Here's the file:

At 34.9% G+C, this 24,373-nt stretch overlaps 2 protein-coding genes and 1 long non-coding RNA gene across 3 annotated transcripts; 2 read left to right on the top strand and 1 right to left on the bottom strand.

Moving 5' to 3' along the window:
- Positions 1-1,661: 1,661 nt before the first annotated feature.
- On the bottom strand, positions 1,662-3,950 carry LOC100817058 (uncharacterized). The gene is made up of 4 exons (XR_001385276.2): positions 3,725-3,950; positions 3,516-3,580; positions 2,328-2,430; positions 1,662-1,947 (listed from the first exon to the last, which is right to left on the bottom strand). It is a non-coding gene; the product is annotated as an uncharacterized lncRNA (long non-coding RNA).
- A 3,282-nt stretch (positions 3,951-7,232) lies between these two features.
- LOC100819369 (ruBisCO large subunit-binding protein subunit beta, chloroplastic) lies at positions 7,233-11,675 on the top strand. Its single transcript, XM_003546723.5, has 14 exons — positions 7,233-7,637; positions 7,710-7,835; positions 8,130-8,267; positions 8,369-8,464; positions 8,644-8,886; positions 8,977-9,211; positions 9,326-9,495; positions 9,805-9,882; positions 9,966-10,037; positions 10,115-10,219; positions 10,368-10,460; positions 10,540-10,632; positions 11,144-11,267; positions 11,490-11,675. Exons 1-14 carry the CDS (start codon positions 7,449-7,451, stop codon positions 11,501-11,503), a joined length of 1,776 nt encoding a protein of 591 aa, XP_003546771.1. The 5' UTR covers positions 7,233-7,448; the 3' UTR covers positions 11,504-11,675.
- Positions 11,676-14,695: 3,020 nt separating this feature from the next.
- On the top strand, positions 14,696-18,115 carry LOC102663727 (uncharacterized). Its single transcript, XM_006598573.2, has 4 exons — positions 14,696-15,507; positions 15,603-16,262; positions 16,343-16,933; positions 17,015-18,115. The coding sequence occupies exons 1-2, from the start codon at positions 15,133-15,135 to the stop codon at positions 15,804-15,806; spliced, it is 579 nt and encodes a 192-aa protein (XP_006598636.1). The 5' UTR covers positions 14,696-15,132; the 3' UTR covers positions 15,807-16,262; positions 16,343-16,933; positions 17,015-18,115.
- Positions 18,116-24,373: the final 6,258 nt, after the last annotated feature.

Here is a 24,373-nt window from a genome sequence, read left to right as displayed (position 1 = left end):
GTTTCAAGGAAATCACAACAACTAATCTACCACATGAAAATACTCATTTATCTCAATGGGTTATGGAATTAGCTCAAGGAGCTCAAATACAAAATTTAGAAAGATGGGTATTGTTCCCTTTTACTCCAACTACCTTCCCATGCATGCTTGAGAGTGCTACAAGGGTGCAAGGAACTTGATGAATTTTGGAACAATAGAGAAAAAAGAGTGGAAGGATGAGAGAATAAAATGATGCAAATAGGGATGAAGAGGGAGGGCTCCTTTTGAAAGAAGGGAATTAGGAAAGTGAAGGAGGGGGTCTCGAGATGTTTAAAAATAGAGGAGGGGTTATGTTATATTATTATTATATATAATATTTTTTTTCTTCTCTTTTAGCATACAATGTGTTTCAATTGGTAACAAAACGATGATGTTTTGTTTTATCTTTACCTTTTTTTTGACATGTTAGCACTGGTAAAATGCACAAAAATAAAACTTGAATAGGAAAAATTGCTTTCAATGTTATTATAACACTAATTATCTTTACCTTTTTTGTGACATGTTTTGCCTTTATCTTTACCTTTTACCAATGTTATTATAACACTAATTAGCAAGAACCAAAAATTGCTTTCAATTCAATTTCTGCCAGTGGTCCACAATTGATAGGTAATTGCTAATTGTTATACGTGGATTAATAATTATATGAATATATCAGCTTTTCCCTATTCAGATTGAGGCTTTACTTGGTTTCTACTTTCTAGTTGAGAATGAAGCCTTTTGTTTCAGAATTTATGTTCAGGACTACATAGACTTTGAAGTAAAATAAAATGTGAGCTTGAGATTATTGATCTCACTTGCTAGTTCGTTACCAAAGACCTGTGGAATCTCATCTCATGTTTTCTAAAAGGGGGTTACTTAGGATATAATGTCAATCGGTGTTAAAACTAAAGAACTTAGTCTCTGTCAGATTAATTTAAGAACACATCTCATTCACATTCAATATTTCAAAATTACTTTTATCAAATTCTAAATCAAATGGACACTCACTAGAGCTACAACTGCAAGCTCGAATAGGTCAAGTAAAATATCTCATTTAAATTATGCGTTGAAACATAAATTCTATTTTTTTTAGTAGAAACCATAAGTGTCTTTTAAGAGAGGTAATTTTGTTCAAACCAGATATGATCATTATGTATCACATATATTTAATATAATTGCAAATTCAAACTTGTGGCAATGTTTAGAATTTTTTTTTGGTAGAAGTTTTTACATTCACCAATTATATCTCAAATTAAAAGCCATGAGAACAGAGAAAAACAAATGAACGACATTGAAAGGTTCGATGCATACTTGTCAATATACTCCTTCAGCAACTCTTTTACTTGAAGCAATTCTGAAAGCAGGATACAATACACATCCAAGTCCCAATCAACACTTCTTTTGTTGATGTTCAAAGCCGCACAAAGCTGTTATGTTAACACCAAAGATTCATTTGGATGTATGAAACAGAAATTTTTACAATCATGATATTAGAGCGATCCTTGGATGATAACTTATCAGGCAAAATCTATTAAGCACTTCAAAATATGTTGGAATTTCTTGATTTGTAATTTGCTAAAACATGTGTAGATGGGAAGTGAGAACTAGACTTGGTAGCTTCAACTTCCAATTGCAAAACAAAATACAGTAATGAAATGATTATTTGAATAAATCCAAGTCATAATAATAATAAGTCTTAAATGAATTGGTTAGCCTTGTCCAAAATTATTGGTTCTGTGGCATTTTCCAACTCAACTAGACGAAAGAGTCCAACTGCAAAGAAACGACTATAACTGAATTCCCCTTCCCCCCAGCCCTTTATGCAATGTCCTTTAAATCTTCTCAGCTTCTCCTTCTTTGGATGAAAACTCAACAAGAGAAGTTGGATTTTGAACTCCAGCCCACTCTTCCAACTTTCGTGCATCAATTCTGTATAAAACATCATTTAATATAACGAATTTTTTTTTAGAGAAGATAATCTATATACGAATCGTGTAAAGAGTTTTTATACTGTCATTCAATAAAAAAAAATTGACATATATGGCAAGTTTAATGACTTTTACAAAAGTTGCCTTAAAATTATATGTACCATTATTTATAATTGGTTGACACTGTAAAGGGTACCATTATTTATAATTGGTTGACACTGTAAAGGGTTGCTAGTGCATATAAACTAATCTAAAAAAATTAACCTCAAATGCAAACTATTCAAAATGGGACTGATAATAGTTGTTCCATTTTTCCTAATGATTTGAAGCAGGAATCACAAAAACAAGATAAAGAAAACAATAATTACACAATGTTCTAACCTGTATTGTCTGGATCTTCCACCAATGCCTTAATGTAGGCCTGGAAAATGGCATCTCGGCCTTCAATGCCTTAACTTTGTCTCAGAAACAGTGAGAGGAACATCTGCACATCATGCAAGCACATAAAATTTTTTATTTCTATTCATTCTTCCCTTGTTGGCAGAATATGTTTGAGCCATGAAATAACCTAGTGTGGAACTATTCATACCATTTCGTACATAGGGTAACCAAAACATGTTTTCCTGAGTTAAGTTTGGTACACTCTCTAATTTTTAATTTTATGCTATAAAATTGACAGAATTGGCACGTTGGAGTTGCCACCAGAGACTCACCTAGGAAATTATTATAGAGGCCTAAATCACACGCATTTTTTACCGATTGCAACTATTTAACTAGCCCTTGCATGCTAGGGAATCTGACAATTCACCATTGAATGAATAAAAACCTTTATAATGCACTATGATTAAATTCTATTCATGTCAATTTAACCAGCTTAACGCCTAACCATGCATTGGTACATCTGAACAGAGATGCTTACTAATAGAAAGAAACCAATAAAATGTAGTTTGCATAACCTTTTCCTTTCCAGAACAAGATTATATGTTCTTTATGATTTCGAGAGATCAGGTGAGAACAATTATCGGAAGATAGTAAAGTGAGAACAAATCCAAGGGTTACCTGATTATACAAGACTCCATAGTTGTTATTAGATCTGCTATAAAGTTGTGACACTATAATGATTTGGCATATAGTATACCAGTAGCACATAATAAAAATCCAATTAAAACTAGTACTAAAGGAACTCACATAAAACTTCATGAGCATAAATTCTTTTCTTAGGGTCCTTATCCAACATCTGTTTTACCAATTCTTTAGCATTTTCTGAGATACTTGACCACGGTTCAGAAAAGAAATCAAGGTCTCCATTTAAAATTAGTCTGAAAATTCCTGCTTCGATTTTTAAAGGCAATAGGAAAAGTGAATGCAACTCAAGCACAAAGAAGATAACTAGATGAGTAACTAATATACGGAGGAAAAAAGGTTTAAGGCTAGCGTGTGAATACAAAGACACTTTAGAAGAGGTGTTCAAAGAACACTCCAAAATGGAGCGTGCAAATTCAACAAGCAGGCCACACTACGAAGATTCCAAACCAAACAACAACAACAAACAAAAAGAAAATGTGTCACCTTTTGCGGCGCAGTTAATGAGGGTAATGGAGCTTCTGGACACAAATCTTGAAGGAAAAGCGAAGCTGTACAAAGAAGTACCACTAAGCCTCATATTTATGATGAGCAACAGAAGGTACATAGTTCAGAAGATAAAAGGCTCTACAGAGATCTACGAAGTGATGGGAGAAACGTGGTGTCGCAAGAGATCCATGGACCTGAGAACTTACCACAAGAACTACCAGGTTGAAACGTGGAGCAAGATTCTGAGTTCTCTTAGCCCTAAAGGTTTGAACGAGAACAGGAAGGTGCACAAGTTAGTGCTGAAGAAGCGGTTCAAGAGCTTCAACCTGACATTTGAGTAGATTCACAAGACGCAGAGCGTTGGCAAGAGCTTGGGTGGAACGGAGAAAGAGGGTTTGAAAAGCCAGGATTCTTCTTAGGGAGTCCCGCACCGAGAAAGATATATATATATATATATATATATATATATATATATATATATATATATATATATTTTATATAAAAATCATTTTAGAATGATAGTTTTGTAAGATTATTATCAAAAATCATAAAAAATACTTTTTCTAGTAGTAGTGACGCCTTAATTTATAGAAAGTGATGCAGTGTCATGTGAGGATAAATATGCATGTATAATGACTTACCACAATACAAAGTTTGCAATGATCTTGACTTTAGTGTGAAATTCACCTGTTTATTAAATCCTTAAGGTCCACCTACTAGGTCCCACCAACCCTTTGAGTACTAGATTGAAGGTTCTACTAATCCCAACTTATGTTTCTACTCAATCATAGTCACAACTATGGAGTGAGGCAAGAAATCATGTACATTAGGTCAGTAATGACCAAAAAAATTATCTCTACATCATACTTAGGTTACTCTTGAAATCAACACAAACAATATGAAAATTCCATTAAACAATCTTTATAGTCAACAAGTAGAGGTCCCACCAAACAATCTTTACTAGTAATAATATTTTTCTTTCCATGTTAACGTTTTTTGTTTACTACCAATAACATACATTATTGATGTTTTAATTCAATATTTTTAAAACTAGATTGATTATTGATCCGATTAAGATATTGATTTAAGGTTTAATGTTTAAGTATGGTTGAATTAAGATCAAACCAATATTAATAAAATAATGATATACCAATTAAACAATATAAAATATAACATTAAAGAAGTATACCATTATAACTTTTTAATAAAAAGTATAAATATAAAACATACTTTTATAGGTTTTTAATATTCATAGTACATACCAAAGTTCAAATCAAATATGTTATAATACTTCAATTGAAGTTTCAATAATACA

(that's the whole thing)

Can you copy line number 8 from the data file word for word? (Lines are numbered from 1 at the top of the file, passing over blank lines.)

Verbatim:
- On the top strand, positions 14,696-18,115 carry LOC102663727 (uncharacterized). Its single transcript, XM_006598573.2, has 4 exons — positions 14,696-15,507; positions 15,603-16,262; positions 16,343-16,933; positions 17,015-18,115. The coding sequence occupies exons 1-2, from the start codon at positions 15,133-15,135 to the stop codon at positions 15,804-15,806; spliced, it is 579 nt and encodes a 192-aa protein (XP_006598636.1). The 5' UTR covers positions 14,696-15,132; the 3' UTR covers positions 15,807-16,262; positions 16,343-16,933; positions 17,015-18,115.